As far as looks go, the KC3000 is a standard 2280 form factor NVMe, measuring 22mm wide by 80mm long. An all-black affair, the KC3000 is decent and practically stylish as far as NVMe drives go, but let's face it, you're not buying an SSD because it looks good.
Depending on the drive capacity, the KC3000 comes as a single or double-sided drive, with the 500GB and 1TB coming as a single, and the 2TB and 4TB coming as a double.
However, one thing you will take note of is the integrated heat spreader. Kingston has upgraded this to a new low-profile graphene-aluminum material for additional heat dissipation, and it does seem to help to reduce the overall heat build-up typically associated with NVMe SSDs.
Now, onto the testing. Kingston touts the KC3000 NVMe as one of the fastest M.2 SSDs on the market, with read and write rates of up to 7000MB/s. Unsure how that translates versus a regular hard drive or a SATA SSD?
So, as you can see, the KC3000 is around 46 times faster than the hard drive and is around 12 times faster than a SATA SSD. The distinction here is important. As the KC3000 is a PCIe 4.0 SSD, it can read and write data substantially faster than a regular SSD. In fact, it can read and write data substantially faster than a PCIe 3.0 NVMe SSD, as you'll see in the following speed benchmarks.
First up, a look at how the KC3000 performs with CrystalDiskMark 8, one of the most popular storage benchmarking tools available to any user. For reference, the test is set to CrystalDiskMark's default NVMe SSD settings.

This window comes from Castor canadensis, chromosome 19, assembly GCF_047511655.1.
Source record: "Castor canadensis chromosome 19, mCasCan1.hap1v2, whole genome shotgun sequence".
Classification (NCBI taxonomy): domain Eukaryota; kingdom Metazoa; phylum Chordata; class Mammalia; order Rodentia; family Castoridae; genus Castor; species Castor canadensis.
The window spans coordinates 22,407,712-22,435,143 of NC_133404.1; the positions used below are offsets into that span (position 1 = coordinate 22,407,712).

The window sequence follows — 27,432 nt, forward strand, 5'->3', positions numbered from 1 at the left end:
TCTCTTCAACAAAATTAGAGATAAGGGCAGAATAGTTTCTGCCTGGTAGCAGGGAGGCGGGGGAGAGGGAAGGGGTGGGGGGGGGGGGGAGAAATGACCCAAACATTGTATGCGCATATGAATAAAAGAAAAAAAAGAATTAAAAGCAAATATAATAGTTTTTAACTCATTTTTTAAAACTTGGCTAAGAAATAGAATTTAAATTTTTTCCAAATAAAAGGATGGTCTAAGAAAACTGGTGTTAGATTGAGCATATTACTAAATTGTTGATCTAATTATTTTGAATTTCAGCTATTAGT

So, the first row deals with sequential read and write and is usually the result that most closely matches what you'll find on the box. In this case, the Kingston KC3000 records very fast speeds, though I couldn't push it towards Kingston's stated speeds. However, I will caveat that by saying that I have seen independent testing where the KC3000 has hit 7000MB/s in both read and write, and has at times exceeded 7000MB/s, so the issue is with my hardware, rather than Kingston's drive.
Regardless, the overall figures on display are very impressive, with the KC3000 topping out over 6000MB/s read. That means, when you store something on the KC3000, the information on the drive can be accessed incredibly fast. If that was, for example, your video game library, your in-game load times will decrease and you'll be back into the game after loading the screen much, much faster.
For reference, here is how a PCIe 3.0 drive performs the same test, in the same computer. The PCIe drive performs at half the speed, which is what you'd expect for the difference between the two generations.
Next up, a look at AS SSD for the KC3000's real-world IOPS performance. Again, not quite hitting the suggested mark from Kingston, but still very high performance. As with the read and write rates above, other tests have found the KC3000 hitting Kingston's 1,000,000 IOPS mark. The drive also recorded substantial speeds for its Copy-Benchmark test, too.